Support for Construction

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The construction industry will need to double its levels of productivity if the Accelerated and Shared Growth Initiative for South Africa (Asgisa) targets are going to be met, according to newly appointed Minister of Public Works Thoko Didiza.

Construction is vital to Asgisa, as the industry creates and maintains the infrastructure necessary to stimulate economic growth. The South African government is prepared to spend quite heavily to ensure the success of this programme. Expenditures on public infrastructure, as a percentage of GDP, are expected to increase to 6.4% in 2008-09.

Currently, the construction industry sustains output productivity levels approaching $13.6bn each year. Didiza has voiced the government's intent to drastically increase this yield in order to meet the 2014 public and private sector growth targets expressed in Asgisa.

Speaking at a construction conference in Durban, Didiza discussed the government's plans to work with the construction industry to accelerate projects because it serves as an impetus in President Mbeki's goal of halving poverty and unemployment over the next seven years.

"The government has reasserted its commitment to an infrastructure programme, which has effectively doubled public sector investment over the past five years," she said. The government intends to distribute money to all construction sectors at annual growth rates ranging from 12% for household infrastructure to 21% for roads.

Other targeted priorities for the 2007 budget include funding for stadiums and facilities for the 2010 World Cup, affordable housing, electricity infrastructure, water, sanitation and other community facility spending and road and railway systems.

"Continued growth is projected for the medium-term expenditure framework period ahead, showing that investment in public infrastructure will rise as a percentage of gross domestic product from 5.4% in 2002/03 to 6.4% in 2008/09. Thus, investment in public infrastructure is growing at a faster pace than the economy, and construction is set to lead the country's economic growth." Didiza said to the audience.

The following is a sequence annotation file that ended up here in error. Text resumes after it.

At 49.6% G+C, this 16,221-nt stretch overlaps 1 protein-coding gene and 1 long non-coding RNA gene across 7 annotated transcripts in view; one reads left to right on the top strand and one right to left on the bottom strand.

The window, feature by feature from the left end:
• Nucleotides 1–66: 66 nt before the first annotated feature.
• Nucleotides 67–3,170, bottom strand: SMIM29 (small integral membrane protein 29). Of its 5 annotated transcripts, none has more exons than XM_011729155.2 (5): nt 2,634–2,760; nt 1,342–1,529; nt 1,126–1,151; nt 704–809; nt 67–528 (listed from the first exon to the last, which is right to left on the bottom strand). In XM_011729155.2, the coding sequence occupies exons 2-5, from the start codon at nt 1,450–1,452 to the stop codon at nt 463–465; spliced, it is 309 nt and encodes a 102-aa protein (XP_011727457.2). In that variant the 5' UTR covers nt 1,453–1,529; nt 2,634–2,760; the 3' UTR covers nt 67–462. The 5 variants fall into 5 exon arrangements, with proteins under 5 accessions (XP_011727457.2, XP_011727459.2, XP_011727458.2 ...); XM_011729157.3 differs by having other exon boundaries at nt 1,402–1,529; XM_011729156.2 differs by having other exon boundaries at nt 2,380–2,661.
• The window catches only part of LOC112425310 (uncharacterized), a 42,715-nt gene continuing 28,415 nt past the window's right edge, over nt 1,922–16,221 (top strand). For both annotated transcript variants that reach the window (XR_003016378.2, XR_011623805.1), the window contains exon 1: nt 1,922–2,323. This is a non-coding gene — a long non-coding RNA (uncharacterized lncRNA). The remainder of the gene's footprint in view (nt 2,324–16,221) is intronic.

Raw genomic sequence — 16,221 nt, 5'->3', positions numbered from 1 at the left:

The government is currently reviewing a number of proposals aimed at reducing the difficulties surrounding infrastructure delivery and to promote sustainable growth and empowerment. Collaborators in these programmes include the Construction Industry Development Board, in collaboration with the National Treasury and the Development Bank of Southern Africa.

Since implementing a number of these initiatives, South Africa has been able to drastically reduce the time needed to award contracts from as much as six months to 60 days and less. More than 600 contractors had improved their grading status over the past six months and 80% of them were black-owned small and medium sized enterprises.

With more than 18,000 contractors registered, the ministry of public works now holds a better understanding of the capacity and empowerment gaps from different classes and grades of contractors registered and can better determine where allocations of funding are most needed. Since registering contractors, the provincial public infrastructure spending increased by 29% last year.

Graham Pirie, the chief executive of the South Africa Association of Consulting Engineers, said the biggest challenge facing the industry was the $55.8bn set aside over three years by the government to increase fixed investment from 16% to 25% of GDP.

"This is an unprecedented growth in the construction industry and is due to government's view of the fixed investment as the way to deal with job creation, poverty and economic growth," he added.

Dennis Dykes, chief economist for Nedcor Group, stated that it was unrealistic to expect robust economic growth in the short-term due to capacity constraints created by decades of inadequate fixed investment in sectors such as transport, electricity, the public sector and in skills development.

Construction industry leaders indicate that unification, transformation and skills development are key components of the industry that ensure the delivery of services take place in an appropriate timeframe.

Meanwhile, the government is faced with capacity challenges. Among them and as Pirie points out, "The problem is that while there is an increasing interest by young people in becoming engineers, the average age of civil engineers at the moment is 56, so there is a big gap in the middle where skills mentoring is a big challenge."

Nevertheless, Treasury Deputy Director General Andrew Donaldson said construction was the fastest-growing industry in South Africa in 2005 and this year. He and other industry insiders expect the trend to continue for the next few years due mainly to increased spending on a variety of government projects.

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